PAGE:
HIVE MIND: A Time to Dance

Aug. 1, 2008 — In July of 1518, a woman referred to as Frau Troffea stepped into a narrow street in Strasbourg, France and began a fervent dancing vigil that lasted between four and six days. By the end of the week, 34 others had joined her and, within a month, the crowd of dancing, hopping and leaping individuals had swelled to 400.

Authorities prescribed “more dancing” to cure the tormented movers but, by summer’s end, dozens in the Alsatian city had died of heart attacks, strokes and sheer exhaustion due to nonstop dancing.

For centuries this bizarre event, known variously as the dancing plague or epidemic of 1518, has stumped scientists attempting to find a cause for the mindless, intense and ultimately deadly dance.

time_to_dance.jpgBecause I’m not going to have time to finesse this topic, let me go ham-fisted to the bottom line: I found this clipping above in my To-Blog archive from a week or so back–a story about the ability of the human swarm to share a common delusion, inspiration or fear. In this case, that sharing is manifested by bizarre behavior that “spreads” from the few to the many.

Having just watched the Olympic opening ceremony on the NBC web site, the moment those thousand young men sprang out of the boxes they had so precisely lifted and lowered individually to collectively create a choreographed work of art, I remembered the story of the “dancing plague”. The two are instances of group performance are quite different, but it made me think.

There are cultures that share a common expectation and hope, dream the same dreams, and can do incredible things together that they can not do alone. America used to be such a place. Now, individually, we dream our own private dreams, and they may have little to do with community, nation, or planet. What an incredible power, lost.

Somewhere is a balance between the power of the hive mind and the power of individual ingenuity and ambition. Will China find that balance? Will America regain it?

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Fred First holds masters degrees in Vertebrate Zoology and physical therapy, and has been a biology teacher and physical therapist by profession. He moved to southwest Virginia in 1975 and to Floyd County in 1997. He maintains a daily photo-blog, broadcasts essays on the Roanoke NPR station, and contributes regular columns for the Floyd Press and Roanoke's Star Sentinel. His two non-fiction books, Slow Road Home and his recent What We Hold in Our Hands, celebrate the riches that we possess in our families and communities, our natural bounty, social capital and Appalachian cultures old and new. He has served on the Jacksonville Center Board of Directors and is newly active in the Sustain Floyd organization. He lives in northeastern Floyd County on the headwaters of the Roanoke River.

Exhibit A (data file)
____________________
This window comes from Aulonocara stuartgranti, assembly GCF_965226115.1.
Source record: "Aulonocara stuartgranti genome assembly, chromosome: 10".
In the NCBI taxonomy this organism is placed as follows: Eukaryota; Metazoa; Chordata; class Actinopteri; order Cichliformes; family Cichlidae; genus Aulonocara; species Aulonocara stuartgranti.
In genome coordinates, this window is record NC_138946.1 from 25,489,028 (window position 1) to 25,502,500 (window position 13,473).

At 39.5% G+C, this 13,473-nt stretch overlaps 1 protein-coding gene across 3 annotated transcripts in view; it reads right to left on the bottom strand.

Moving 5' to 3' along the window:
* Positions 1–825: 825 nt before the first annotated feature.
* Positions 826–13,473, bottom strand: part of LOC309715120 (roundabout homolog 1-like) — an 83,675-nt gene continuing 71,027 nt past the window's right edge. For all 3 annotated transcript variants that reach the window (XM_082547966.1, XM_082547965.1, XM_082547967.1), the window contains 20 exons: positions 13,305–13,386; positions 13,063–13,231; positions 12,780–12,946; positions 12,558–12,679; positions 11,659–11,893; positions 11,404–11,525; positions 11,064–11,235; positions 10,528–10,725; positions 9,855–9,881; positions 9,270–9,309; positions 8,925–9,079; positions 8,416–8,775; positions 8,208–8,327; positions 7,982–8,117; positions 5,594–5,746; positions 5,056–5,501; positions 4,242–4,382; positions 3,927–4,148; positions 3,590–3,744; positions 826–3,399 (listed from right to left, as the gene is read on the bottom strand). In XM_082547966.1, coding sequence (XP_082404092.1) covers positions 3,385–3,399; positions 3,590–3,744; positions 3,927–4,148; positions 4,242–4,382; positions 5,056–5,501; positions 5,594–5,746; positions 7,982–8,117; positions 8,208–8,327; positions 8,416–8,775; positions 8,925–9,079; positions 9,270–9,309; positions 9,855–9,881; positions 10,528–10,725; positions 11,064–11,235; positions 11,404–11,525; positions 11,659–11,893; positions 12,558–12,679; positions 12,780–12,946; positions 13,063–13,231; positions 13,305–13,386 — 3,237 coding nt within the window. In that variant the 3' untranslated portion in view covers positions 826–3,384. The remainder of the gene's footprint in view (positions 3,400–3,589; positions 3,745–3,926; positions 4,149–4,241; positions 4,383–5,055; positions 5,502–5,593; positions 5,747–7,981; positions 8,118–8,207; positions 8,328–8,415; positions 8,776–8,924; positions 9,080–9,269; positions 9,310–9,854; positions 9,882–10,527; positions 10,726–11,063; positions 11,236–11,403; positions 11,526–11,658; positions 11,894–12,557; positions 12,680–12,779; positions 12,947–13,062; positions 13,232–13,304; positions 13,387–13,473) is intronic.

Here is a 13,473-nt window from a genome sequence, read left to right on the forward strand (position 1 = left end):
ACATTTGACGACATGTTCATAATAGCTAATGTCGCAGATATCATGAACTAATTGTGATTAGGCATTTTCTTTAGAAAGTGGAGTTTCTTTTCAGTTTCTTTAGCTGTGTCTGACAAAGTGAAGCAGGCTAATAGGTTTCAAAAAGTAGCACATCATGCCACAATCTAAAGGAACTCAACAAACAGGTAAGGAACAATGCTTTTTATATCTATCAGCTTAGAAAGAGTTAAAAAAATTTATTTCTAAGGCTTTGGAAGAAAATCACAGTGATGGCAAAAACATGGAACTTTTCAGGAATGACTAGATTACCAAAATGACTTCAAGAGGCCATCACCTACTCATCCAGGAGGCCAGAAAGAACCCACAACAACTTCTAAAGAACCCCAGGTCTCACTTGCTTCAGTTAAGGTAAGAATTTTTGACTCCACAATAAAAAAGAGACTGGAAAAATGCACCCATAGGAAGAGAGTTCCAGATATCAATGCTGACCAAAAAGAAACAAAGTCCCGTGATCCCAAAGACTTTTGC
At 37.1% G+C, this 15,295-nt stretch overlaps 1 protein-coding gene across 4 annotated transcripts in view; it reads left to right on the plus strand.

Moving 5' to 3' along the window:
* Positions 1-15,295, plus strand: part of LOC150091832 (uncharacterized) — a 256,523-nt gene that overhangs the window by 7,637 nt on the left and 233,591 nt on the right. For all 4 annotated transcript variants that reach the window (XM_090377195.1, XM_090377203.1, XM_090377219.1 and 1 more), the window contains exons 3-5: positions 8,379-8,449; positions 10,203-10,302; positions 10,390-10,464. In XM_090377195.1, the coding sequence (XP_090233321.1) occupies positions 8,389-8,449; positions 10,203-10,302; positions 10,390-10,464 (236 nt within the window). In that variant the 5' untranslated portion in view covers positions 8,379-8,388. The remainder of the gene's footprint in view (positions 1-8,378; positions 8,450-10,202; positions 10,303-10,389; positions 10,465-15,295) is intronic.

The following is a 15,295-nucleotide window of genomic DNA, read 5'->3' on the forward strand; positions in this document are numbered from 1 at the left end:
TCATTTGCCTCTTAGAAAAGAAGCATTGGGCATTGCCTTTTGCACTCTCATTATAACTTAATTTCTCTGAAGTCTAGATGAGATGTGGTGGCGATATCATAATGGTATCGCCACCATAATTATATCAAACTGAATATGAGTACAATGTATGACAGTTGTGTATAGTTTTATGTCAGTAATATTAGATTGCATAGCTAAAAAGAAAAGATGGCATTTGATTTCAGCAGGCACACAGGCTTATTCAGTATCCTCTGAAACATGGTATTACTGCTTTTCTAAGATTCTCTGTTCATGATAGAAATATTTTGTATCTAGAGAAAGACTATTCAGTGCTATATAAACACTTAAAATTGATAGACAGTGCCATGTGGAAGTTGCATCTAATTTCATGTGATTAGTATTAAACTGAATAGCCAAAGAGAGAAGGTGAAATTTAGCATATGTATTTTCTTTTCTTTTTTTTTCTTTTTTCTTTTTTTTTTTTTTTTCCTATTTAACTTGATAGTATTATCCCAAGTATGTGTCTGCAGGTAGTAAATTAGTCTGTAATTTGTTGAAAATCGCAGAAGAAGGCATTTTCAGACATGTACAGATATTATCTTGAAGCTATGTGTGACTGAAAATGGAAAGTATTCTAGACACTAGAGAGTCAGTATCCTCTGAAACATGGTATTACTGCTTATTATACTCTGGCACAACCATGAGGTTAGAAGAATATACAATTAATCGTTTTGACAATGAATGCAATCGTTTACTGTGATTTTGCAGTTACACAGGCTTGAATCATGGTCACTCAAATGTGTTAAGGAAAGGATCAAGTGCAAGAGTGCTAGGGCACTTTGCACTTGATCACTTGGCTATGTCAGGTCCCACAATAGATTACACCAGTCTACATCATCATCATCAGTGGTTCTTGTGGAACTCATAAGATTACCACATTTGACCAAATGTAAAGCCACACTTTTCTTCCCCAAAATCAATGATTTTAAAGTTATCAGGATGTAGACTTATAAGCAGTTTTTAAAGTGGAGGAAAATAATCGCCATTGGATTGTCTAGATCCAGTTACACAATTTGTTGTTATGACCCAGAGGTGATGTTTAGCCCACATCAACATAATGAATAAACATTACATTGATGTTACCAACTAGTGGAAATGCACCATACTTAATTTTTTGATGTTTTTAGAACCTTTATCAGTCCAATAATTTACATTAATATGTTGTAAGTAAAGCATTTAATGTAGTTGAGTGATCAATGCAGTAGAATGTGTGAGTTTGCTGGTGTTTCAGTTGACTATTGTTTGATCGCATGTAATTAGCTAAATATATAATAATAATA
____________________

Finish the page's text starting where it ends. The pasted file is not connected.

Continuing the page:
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  1. I think the takeover of the Hive Mind has been vastly accelerated by the increase in the continual mindless “communication” afforded by cell phones, text messaging and the internet. The need to be “wired in” has increased astronomically, while the needs to actually exchange ideas, information and to connect on a personal level have all but died.

    The deterioration in the human ability for individual ingenuity and thought is perfectly reflected in the degradation of the English language, as ” our words are the limits of our world” ( Wittgenstein). To me, the proliferation of crude, imprecise forms of language reveals the infestation of the primitive hive mind and the loss of the ability for original cognition.

    For example, note the increasing ascendancy of the word “Myself” as the only personal pronoun, as in ” Joe and myself are going to the store.” ( I guess “I” and “Me” just aren’t big enough w0rds to describe the wonders of “Myself” anymore !)

    There are no more “effects”, or “affects”, just ” impacts”. I actually heard Brian Williams, on the National News, use the particularly gross devolution of this word in an excruciating sentence to the effect that… ” Does it seem to have been “more impactful” as a result of …………?” Such usage has become common.

    Perhaps more subtle, but somehow most grotesque of all to me, is the viral proliferation of the phrase ” as well”, which news and weather people, commentators and people on the street are jamming into sentences all willy nilly without consideration for meaning or reason. No one seems to use the simpler “too” or “also” any more , apparently thinking “as well” sounds classier and implies great intellect, despite it’s frequent redundancy and use in cases where nothing is truly “well” .

    Finally, no examination of the deterioration of the human intellect , as reflected in the language, would be complete without mention of the monomaniacal reliance on the alleged word “Awesome” as the only superlative, to describe everything from a free coffee coupon, to a stirring piece of music.

    The Hive Mind is evidenced not only in the low level of intellect the language now reflects, but in the rapidity and totality with which these verbal atrocities seem to infect communication.

    Thanks for the rant. I feel better now…………